Attach(1)ing different copies of the same dmg file create in /Volumes folders representing each image. Let the first image be called Image; the subsequents will receive an incrementing number in their tail, e.g. Image 1, Image 2 and so on.

However, detaching Image 1 and then attaching another instance will recycle the the numerical id, so that my last image will actually be Image 1.

This means that I cannot rely on ls(1)'s output (by default sorted lexicographically) to determine the last mounted image. I don't seem to have more success with ls -U or diskutil's output either.

I may very well be missing something. Is there any way to reliably determine in bash the latest mounted image? Thank you.


3 Answers 3


The last line from the output of mount would be the last filesystem mounted.

  • I prefer it for its terseness and it should work no matter the OS (X) version (have yet to test this on more than one system to be sure, as the man page doesn't say). Thanks. Oct 18, 2016 at 17:18

Use grep "Image_Volume_Name" /var/log/system.log. Replace Image_Volume_Name by the volume name of the mounted image (in the example below dnscrypt-pkg).

Oct 18 03:34:49 host kernel[0]: hfs: mounted dnscrypt-pkg on device disk7s1
Oct 18 03:34:49 host.sld.tld mds[70]: (Normal) Volume: volume:0x7f7fe6814c00 ********** Bootstrapped Creating a default store:1 SpotLoc:(null) SpotVerLoc:(null) occlude:0 /Volumes/dnscrypt-pkg 1
Oct 18 03:34:53 host kernel[0]: hfs: mounted dnscrypt-pkg on device disk8s1
Oct 18 03:34:53 host.sld.tld mds[70]: (Normal) Volume: volume:0x7f7fe7012c00 ********** Bootstrapped Creating a default store:1 SpotLoc:(null) SpotVerLoc:(null) occlude:0 /Volumes/dnscrypt-pkg 4
Oct 18 03:49:00 host kernel[0]: hfs: mounted dnscrypt-pkg on device disk5s1 
Oct 18 03:49:00 host.sld.tld mds[70]: (Normal) Volume: volume:0x7f7fe6883800 ********** Bootstrapped Creating a default store:1 SpotLoc:(null) SpotVerLoc:(null) occlude:0 /Volumes/dnscrypt-pkg 2

This works in older system (in the example above 10.9.5).

In Sierra you have to "pipe" the disk identifier found in grep "Image_Volume_Name" /var/log/system.log of the last mounted disk to hdituil:

hdiutil info | grep disk5s1
/dev/disk5s1    48465300-0000-11AA-AA11-00306543ECAC    /Volumes/dnscrypt-pkg 2

The bigger picture: use the -volname switch in hdiutil to rename the volume name of the mounted image while creating the dmg file. Then you don't have to deal with myriads of /Volumes/Image Xs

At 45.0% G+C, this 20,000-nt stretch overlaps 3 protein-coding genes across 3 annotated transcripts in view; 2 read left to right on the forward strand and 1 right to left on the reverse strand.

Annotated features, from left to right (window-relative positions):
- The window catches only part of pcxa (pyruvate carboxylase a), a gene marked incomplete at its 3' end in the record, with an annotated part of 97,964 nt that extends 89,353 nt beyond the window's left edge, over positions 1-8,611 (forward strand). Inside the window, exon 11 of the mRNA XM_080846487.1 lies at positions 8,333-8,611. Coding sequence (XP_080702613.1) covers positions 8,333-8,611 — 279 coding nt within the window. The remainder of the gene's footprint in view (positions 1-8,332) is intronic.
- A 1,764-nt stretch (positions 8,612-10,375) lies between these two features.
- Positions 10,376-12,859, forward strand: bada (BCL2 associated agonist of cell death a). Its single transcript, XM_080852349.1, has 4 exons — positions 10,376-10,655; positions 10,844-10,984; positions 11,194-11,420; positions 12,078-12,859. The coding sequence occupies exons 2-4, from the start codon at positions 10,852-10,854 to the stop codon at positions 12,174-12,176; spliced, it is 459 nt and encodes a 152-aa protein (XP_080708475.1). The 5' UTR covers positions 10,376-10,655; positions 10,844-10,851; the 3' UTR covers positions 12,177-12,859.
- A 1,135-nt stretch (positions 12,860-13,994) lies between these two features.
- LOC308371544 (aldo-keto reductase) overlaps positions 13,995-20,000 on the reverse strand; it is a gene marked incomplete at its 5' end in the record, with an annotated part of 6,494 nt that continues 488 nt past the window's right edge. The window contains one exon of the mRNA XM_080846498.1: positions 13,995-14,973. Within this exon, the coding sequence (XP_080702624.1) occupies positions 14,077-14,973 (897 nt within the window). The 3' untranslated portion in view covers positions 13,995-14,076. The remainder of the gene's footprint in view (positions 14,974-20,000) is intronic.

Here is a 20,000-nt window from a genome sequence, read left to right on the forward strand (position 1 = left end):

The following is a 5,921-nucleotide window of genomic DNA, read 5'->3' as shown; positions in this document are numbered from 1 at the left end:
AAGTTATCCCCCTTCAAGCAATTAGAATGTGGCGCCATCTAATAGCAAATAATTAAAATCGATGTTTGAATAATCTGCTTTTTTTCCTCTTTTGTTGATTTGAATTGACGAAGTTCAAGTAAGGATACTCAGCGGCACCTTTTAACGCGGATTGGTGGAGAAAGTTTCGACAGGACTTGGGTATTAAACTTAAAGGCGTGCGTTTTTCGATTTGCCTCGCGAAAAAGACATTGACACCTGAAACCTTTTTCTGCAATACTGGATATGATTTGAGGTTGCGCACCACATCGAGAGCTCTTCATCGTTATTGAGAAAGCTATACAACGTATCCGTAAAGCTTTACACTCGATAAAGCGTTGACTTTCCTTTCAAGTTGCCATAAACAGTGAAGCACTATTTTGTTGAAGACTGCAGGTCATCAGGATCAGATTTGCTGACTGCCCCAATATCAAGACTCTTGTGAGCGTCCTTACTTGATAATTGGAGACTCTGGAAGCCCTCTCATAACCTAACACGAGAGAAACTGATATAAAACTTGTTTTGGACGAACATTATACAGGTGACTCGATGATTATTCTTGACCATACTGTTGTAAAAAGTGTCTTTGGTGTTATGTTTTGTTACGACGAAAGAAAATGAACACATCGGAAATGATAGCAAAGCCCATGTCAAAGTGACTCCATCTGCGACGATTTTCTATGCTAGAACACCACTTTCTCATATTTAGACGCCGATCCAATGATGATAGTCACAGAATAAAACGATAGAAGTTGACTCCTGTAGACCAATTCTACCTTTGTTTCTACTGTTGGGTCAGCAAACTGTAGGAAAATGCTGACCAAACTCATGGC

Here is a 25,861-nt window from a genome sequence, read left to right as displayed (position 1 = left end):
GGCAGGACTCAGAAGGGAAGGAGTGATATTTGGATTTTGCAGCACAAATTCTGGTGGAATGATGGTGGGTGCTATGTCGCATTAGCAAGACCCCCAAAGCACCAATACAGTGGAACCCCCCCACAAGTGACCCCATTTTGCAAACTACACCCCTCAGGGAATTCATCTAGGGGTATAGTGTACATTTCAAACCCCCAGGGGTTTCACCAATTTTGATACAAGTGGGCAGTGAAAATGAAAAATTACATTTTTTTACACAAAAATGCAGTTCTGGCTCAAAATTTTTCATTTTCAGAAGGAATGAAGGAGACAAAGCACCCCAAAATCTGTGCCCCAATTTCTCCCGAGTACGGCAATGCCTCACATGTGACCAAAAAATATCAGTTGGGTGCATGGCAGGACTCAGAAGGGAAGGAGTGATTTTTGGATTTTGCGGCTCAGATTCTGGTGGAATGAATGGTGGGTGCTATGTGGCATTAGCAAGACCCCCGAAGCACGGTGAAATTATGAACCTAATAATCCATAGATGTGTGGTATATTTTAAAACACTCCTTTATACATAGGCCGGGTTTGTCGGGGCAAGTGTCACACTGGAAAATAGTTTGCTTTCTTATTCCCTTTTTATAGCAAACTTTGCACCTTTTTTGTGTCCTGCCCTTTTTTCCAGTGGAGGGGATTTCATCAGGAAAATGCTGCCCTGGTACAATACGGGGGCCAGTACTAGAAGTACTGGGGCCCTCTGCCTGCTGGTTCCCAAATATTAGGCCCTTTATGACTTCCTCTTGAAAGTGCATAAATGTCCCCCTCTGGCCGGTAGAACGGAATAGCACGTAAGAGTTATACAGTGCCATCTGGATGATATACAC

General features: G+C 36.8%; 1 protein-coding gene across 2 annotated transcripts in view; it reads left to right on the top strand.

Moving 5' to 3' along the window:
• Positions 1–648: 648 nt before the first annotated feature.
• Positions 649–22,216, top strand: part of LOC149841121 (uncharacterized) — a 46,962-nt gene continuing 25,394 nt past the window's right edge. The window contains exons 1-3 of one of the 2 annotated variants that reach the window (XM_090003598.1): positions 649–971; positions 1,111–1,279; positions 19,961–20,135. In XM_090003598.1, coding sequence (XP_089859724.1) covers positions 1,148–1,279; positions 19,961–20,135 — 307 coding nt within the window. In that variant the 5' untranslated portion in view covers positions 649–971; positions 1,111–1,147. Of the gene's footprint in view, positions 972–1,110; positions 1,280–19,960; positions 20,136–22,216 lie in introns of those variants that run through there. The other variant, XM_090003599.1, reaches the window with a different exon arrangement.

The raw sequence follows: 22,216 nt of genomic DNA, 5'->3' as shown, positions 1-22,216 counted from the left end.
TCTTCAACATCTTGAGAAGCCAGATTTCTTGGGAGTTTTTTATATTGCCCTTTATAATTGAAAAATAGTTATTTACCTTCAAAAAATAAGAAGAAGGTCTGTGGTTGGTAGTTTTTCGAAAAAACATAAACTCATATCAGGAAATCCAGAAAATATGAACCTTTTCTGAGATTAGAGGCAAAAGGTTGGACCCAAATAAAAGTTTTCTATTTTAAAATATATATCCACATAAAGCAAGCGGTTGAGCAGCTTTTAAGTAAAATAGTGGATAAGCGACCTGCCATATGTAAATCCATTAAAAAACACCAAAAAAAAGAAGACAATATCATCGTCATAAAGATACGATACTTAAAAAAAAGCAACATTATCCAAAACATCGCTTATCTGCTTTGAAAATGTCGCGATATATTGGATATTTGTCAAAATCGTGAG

• :Thank you for your insight. I am trying to build a system where I download a dmg file as an update for my app. I imagine there are rare instances when a previous update file, for some odd reason, has not been unmounted. In such cases, my script still needs to identify the latest downloaded update (by a different executable) and make use of it. Oct 18, 2016 at 16:23
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    @elderelder Hmm, you may still use different volume names or a routine to check the crc value of the update.dmg mounted as /Volumes/Image\ X with hdiutil imageinfo -checksum ../update.dmg.
    – klanomath
    Oct 18, 2016 at 17:02
  • I think I see what you're saying. Food for thought. Oct 18, 2016 at 17:17
  • This is far from my initial reqs above, but it may help someone else, as an alternative to achieve the same result (while avoiding the inherent problems): downloading updates as zip files. I'd be able to preserve the code signature by preparing the archives using ditto. Less chances of anything going wrong, or relying on (what seem to me as) implementation details of mount that may change in future. Oct 18, 2016 at 17:30

o list all mounted drives and their accompanying partitions from the Terminal on Mac OS X, you can use the diskutil command with the list flag. This is easily done at the command line by typing the following command: diskutil list Hit return to see the results, showing all mounted volumes, drives, and their respective partitions. This will give you feedback like the following, listing out the mounted drives, their volume names, the size of the drive and partitions, their partition types, and their identifier location:

  • 1
    Thank you for your effort. As a somewhat older user of StackOverflow, my well-meaning advice is to always read the question with care. (Sometimes, this means more than one take, at least for me.) I've been in your place and I know in the beginning we may miss some finer points. (And sometimes pay for this by being down-voted into oblivion.) I encourage you to stick around and contribute. (I won't downvote your answer.) Oct 18, 2016 at 16:26

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